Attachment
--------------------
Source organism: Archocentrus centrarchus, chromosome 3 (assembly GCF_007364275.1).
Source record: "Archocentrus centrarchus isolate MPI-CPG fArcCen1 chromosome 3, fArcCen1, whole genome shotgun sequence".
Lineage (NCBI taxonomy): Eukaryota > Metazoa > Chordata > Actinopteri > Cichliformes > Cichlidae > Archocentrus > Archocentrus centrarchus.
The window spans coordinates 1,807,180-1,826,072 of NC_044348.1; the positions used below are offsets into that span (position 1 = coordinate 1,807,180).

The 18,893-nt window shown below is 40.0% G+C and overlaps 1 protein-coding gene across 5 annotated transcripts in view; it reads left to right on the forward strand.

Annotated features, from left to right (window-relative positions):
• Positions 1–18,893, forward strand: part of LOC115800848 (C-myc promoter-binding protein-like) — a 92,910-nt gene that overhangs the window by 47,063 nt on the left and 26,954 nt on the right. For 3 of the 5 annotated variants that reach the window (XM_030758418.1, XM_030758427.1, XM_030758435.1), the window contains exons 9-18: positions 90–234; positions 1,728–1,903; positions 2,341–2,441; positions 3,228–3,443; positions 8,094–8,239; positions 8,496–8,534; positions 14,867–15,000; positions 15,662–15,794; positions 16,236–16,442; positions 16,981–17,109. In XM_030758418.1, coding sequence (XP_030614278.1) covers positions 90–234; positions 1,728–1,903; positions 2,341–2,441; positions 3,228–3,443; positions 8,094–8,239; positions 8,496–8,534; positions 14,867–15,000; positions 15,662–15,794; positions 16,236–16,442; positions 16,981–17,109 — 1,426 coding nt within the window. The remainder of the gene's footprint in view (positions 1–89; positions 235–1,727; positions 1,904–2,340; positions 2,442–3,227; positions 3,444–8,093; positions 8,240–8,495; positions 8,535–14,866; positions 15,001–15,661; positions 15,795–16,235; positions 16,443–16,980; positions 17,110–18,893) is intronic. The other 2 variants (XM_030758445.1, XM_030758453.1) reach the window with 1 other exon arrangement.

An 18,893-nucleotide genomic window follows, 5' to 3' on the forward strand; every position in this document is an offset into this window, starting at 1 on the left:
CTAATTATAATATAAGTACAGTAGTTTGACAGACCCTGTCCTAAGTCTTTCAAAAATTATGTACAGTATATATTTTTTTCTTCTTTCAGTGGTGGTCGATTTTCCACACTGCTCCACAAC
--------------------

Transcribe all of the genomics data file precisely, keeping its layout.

Source organism: Archocentrus centrarchus, chromosome 3 (assembly GCF_007364275.1).
Source record: "Archocentrus centrarchus isolate MPI-CPG fArcCen1 chromosome 3, fArcCen1, whole genome shotgun sequence".
Lineage (NCBI taxonomy): Eukaryota > Metazoa > Chordata > Actinopteri > Cichliformes > Cichlidae > Archocentrus > Archocentrus centrarchus.
The window spans coordinates 1,807,180-1,826,072 of NC_044348.1; the positions used below are offsets into that span (position 1 = coordinate 1,807,180).

The 18,893-nt window shown below is 40.0% G+C and overlaps 1 protein-coding gene across 5 annotated transcripts in view; it reads left to right on the forward strand.

Annotated features, from left to right (window-relative positions):
• Positions 1–18,893, forward strand: part of LOC115800848 (C-myc promoter-binding protein-like) — a 92,910-nt gene that overhangs the window by 47,063 nt on the left and 26,954 nt on the right. For 3 of the 5 annotated variants that reach the window (XM_030758418.1, XM_030758427.1, XM_030758435.1), the window contains exons 9-18: positions 90–234; positions 1,728–1,903; positions 2,341–2,441; positions 3,228–3,443; positions 8,094–8,239; positions 8,496–8,534; positions 14,867–15,000; positions 15,662–15,794; positions 16,236–16,442; positions 16,981–17,109. In XM_030758418.1, coding sequence (XP_030614278.1) covers positions 90–234; positions 1,728–1,903; positions 2,341–2,441; positions 3,228–3,443; positions 8,094–8,239; positions 8,496–8,534; positions 14,867–15,000; positions 15,662–15,794; positions 16,236–16,442; positions 16,981–17,109 — 1,426 coding nt within the window. The remainder of the gene's footprint in view (positions 1–89; positions 235–1,727; positions 1,904–2,340; positions 2,442–3,227; positions 3,444–8,093; positions 8,240–8,495; positions 8,535–14,866; positions 15,001–15,661; positions 15,795–16,235; positions 16,443–16,980; positions 17,110–18,893) is intronic. The other 2 variants (XM_030758445.1, XM_030758453.1) reach the window with 1 other exon arrangement.

An 18,893-nucleotide genomic window follows, 5' to 3' on the forward strand; every position in this document is an offset into this window, starting at 1 on the left:
CTAATTATAATATAAGTACAGTAGTTTGACAGACCCTGTCCTAAGTCTTTCAAAAATTATGTACAGTATATATTTTTTTCTTCTTTCAGTGGTGGTCGATTTTCCACACTGCTCCACAAC